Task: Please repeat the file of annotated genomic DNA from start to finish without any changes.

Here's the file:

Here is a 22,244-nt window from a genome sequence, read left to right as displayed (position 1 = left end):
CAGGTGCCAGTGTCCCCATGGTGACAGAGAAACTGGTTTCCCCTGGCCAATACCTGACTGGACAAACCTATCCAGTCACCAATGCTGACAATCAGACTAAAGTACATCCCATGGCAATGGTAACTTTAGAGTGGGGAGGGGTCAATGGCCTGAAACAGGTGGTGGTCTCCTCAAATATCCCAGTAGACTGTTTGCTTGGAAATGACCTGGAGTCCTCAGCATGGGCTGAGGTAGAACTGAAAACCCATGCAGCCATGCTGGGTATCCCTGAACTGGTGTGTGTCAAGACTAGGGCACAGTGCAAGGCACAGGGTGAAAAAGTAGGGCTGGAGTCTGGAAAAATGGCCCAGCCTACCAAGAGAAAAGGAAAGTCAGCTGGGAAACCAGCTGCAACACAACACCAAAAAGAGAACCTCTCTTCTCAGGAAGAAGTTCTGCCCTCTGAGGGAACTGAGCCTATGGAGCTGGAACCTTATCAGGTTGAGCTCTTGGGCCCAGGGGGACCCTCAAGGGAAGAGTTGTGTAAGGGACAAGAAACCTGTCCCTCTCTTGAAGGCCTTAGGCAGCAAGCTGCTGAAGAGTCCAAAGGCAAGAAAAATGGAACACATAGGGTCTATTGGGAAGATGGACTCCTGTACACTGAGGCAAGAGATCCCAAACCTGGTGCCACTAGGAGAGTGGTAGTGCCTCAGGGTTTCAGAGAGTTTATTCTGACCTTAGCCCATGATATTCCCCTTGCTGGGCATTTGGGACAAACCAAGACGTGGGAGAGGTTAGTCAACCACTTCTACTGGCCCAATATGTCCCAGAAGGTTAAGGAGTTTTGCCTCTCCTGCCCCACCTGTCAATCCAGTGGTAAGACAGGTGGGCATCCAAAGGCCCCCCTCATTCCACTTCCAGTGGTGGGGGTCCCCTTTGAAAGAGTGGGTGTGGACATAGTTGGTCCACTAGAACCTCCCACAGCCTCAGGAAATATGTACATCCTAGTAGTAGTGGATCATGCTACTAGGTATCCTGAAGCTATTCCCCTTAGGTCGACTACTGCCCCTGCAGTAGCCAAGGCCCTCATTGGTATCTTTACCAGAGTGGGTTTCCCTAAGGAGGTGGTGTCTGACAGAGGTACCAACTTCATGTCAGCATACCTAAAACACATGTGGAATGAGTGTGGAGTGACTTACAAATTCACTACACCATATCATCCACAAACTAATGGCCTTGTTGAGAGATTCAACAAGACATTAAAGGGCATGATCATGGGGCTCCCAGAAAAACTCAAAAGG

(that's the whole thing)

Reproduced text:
Here is a 22,244-nt window from a genome sequence, read left to right as displayed (position 1 = left end):
CAGGTGCCAGTGTCCCCATGGTGACAGAGAAACTGGTTTCCCCTGGCCAATACCTGACTGGACAAACCTATCCAGTCACCAATGCTGACAATCAGACTAAAGTACATCCCATGGCAATGGTAACTTTAGAGTGGGGAGGGGTCAATGGCCTGAAACAGGTGGTGGTCTCCTCAAATATCCCAGTAGACTGTTTGCTTGGAAATGACCTGGAGTCCTCAGCATGGGCTGAGGTAGAACTGAAAACCCATGCAGCCATGCTGGGTATCCCTGAACTGGTGTGTGTCAAGACTAGGGCACAGTGCAAGGCACAGGGTGAAAAAGTAGGGCTGGAGTCTGGAAAAATGGCCCAGCCTACCAAGAGAAAAGGAAAGTCAGCTGGGAAACCAGCTGCAACACAACACCAAAAAGAGAACCTCTCTTCTCAGGAAGAAGTTCTGCCCTCTGAGGGAACTGAGCCTATGGAGCTGGAACCTTATCAGGTTGAGCTCTTGGGCCCAGGGGGACCCTCAAGGGAAGAGTTGTGTAAGGGACAAGAAACCTGTCCCTCTCTTGAAGGCCTTAGGCAGCAAGCTGCTGAAGAGTCCAAAGGCAAGAAAAATGGAACACATAGGGTCTATTGGGAAGATGGACTCCTGTACACTGAGGCAAGAGATCCCAAACCTGGTGCCACTAGGAGAGTGGTAGTGCCTCAGGGTTTCAGAGAGTTTATTCTGACCTTAGCCCATGATATTCCCCTTGCTGGGCATTTGGGACAAACCAAGACGTGGGAGAGGTTAGTCAACCACTTCTACTGGCCCAATATGTCCCAGAAGGTTAAGGAGTTTTGCCTCTCCTGCCCCACCTGTCAATCCAGTGGTAAGACAGGTGGGCATCCAAAGGCCCCCCTCATTCCACTTCCAGTGGTGGGGGTCCCCTTTGAAAGAGTGGGTGTGGACATAGTTGGTCCACTAGAACCTCCCACAGCCTCAGGAAATATGTACATCCTAGTAGTAGTGGATCATGCTACTAGGTATCCTGAAGCTATTCCCCTTAGGTCGACTACTGCCCCTGCAGTAGCCAAGGCCCTCATTGGTATCTTTACCAGAGTGGGTTTCCCTAAGGAGGTGGTGTCTGACAGAGGTACCAACTTCATGTCAGCATACCTAAAACACATGTGGAATGAGTGTGGAGTGACTTACAAATTCACTACACCATATCATCCACAAACTAATGGCCTTGTTGAGAGATTCAACAAGACATTAAAGGGCATGATCATGGGGCTCCCAGAAAAACTCAAAAGG